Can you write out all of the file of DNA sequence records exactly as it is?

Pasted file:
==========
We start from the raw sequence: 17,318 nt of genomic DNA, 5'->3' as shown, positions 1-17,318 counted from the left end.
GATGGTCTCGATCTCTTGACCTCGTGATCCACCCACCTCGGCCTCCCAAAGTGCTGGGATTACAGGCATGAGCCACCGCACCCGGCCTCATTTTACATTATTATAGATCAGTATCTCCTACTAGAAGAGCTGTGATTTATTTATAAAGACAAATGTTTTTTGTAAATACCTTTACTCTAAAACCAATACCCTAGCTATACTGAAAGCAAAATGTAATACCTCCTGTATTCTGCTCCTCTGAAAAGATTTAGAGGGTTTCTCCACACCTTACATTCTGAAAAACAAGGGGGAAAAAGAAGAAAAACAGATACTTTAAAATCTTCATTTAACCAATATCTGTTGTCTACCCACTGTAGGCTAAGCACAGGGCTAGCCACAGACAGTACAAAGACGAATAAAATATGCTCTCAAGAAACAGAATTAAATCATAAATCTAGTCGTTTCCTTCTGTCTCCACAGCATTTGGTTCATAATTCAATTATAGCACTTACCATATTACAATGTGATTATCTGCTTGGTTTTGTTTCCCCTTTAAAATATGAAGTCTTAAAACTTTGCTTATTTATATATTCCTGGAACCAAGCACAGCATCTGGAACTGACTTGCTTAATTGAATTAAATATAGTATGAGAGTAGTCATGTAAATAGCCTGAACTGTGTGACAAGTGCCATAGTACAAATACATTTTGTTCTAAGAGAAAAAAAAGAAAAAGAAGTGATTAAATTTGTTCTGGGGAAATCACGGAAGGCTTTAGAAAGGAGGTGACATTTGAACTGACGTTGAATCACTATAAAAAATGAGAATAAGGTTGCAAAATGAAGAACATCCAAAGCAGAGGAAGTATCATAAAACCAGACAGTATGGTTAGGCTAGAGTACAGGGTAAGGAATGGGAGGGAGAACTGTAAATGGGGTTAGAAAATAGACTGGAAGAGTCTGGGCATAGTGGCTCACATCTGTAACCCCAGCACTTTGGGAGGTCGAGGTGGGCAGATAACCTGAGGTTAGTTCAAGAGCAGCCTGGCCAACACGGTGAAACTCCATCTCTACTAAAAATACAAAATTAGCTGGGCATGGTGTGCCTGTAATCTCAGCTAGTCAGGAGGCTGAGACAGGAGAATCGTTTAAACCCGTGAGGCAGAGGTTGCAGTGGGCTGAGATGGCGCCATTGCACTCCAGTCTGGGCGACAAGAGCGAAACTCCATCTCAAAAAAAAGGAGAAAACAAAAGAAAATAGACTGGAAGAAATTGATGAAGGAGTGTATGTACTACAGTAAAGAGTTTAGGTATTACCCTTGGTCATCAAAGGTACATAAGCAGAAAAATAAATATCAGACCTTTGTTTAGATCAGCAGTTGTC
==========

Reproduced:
We start from the raw sequence: 17,318 nt of genomic DNA, 5'->3' as shown, positions 1-17,318 counted from the left end.
GATGGTCTCGATCTCTTGACCTCGTGATCCACCCACCTCGGCCTCCCAAAGTGCTGGGATTACAGGCATGAGCCACCGCACCCGGCCTCATTTTACATTATTATAGATCAGTATCTCCTACTAGAAGAGCTGTGATTTATTTATAAAGACAAATGTTTTTTGTAAATACCTTTACTCTAAAACCAATACCCTAGCTATACTGAAAGCAAAATGTAATACCTCCTGTATTCTGCTCCTCTGAAAAGATTTAGAGGGTTTCTCCACACCTTACATTCTGAAAAACAAGGGGGAAAAAGAAGAAAAACAGATACTTTAAAATCTTCATTTAACCAATATCTGTTGTCTACCCACTGTAGGCTAAGCACAGGGCTAGCCACAGACAGTACAAAGACGAATAAAATATGCTCTCAAGAAACAGAATTAAATCATAAATCTAGTCGTTTCCTTCTGTCTCCACAGCATTTGGTTCATAATTCAATTATAGCACTTACCATATTACAATGTGATTATCTGCTTGGTTTTGTTTCCCCTTTAAAATATGAAGTCTTAAAACTTTGCTTATTTATATATTCCTGGAACCAAGCACAGCATCTGGAACTGACTTGCTTAATTGAATTAAATATAGTATGAGAGTAGTCATGTAAATAGCCTGAACTGTGTGACAAGTGCCATAGTACAAATACATTTTGTTCTAAGAGAAAAAAAAGAAAAAGAAGTGATTAAATTTGTTCTGGGGAAATCACGGAAGGCTTTAGAAAGGAGGTGACATTTGAACTGACGTTGAATCACTATAAAAAATGAGAATAAGGTTGCAAAATGAAGAACATCCAAAGCAGAGGAAGTATCATAAAACCAGACAGTATGGTTAGGCTAGAGTACAGGGTAAGGAATGGGAGGGAGAACTGTAAATGGGGTTAGAAAATAGACTGGAAGAGTCTGGGCATAGTGGCTCACATCTGTAACCCCAGCACTTTGGGAGGTCGAGGTGGGCAGATAACCTGAGGTTAGTTCAAGAGCAGCCTGGCCAACACGGTGAAACTCCATCTCTACTAAAAATACAAAATTAGCTGGGCATGGTGTGCCTGTAATCTCAGCTAGTCAGGAGGCTGAGACAGGAGAATCGTTTAAACCCGTGAGGCAGAGGTTGCAGTGGGCTGAGATGGCGCCATTGCACTCCAGTCTGGGCGACAAGAGCGAAACTCCATCTCAAAAAAAAGGAGAAAACAAAAGAAAATAGACTGGAAGAAATTGATGAAGGAGTGTATGTACTACAGTAAAGAGTTTAGGTATTACCCTTGGTCATCAAAGGTACATAAGCAGAAAAATAAATATCAGACCTTTGTTTAGATCAGCAGTTGTC